When it was her turn to see the Rebbe, the Chassidim would crowd around in order to hear what she would tell the Rebbe and how the Rebbe would respond. It was always interesting.

When my grandfather passed away, his funeral passed by 770 and the Rebbe went out and accompanied it until Kingston. When my grandmother passed away, the Rebbe went to the funeral and even crossed Kingston. The Rebbe looked very pained. He held my grandmother in high regard and in the video of the funeral you can see how the Rebbe’s eyes expressed his immense sadness.

After my grandmother passed away, my mother went for “dollars.” Some of the Chassidim, who knew about my family connection with the Rebbe, asked her to speak to the Rebbe about taking care of his health. That’s the kind of issue that Chassidim can’t point out to the Rebbe but my mother felt that she could discuss it with him.

When my mother passed by the Rebbe, she said that the Rebbe had to think about his health. The Rebbe looked serious and he said: When Nechama [my mother] asks, I must listen to what she says since she is a granddaughter of the Alter Rebbe!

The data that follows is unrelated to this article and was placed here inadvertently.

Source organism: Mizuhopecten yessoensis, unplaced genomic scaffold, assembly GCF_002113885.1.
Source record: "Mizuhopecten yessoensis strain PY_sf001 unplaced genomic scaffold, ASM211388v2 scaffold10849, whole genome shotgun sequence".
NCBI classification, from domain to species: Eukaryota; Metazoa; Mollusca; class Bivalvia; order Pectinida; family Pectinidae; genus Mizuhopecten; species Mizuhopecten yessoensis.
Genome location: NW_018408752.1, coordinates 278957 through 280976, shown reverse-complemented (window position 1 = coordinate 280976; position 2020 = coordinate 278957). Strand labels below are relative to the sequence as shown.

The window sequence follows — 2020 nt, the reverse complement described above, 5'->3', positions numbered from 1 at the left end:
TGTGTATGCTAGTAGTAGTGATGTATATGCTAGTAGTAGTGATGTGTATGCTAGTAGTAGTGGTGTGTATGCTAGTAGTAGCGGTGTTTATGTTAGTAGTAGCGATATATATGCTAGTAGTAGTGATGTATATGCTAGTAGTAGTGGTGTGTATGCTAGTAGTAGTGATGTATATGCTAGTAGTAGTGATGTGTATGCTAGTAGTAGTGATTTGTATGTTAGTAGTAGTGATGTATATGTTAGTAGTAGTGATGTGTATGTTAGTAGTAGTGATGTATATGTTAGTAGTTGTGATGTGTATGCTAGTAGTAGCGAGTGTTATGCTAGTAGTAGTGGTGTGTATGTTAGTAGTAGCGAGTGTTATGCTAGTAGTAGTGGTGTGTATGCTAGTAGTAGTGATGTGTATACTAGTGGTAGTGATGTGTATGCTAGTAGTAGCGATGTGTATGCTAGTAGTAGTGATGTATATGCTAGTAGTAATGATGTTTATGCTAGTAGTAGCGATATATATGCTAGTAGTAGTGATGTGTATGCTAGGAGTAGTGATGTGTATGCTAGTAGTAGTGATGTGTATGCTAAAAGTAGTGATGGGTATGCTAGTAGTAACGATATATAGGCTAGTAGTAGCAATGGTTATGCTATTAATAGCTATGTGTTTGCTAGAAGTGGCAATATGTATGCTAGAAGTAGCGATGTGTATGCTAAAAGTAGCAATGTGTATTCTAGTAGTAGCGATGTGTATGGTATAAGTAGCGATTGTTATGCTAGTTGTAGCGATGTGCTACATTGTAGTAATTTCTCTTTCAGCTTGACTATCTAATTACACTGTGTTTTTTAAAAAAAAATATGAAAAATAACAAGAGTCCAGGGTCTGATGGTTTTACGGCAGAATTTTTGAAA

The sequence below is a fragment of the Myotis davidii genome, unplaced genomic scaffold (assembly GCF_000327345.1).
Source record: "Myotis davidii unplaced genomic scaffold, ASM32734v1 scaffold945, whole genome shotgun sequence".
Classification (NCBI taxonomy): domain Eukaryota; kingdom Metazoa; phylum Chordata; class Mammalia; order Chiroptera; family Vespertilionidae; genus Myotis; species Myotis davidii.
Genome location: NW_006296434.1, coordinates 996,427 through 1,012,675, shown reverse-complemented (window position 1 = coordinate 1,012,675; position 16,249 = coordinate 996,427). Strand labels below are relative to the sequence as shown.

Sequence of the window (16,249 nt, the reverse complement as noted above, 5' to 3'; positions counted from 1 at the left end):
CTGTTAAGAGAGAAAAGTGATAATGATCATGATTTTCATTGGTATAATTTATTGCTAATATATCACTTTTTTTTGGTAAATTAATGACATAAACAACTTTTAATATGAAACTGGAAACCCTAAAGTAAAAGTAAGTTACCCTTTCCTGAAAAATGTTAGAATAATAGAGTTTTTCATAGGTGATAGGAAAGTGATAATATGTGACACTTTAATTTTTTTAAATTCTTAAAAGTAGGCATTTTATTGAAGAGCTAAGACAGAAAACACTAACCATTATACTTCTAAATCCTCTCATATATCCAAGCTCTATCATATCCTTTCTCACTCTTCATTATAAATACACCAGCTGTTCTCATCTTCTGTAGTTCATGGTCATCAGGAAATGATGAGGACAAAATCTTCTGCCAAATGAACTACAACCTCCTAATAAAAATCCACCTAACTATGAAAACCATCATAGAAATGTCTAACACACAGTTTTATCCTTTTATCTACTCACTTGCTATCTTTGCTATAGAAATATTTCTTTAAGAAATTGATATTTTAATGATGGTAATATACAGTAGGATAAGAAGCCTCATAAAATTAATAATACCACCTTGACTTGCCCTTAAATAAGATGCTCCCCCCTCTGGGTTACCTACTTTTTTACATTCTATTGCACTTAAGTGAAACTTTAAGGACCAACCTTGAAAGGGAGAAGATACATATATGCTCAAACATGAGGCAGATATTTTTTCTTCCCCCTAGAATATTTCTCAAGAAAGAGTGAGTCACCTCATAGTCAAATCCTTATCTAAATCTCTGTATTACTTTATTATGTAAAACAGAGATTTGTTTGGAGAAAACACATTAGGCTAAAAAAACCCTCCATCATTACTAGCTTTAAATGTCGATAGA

After I married I lived in Yerushalayim. A short time after I moved into my new apartment, my mother went for “dollars” and to her surprise, the Rebbe said to her: Tell Shem to check his mezuzos.

My mother said: It’s a new apartment and new mezuzos!

The Rebbe said: Nevertheless, tell him to check.

My mother called me and told me what the Rebbe had said. I immediately went to a sofer in Shikun Chabad in Yerushalayim and after a brief look at the mezuza that was on the front door, he found that the words “hishamru lachem” were attached (thus, invalidating it)!

A short while later, in the summer of 5750, when my wife was expecting our first child, a certain complication arose. I called my mother and asked her to ask the Rebbe for a bracha. In the meantime, my in-laws, who live in London, sent us a ticket to London so my wife could be treated by the best doctors in London.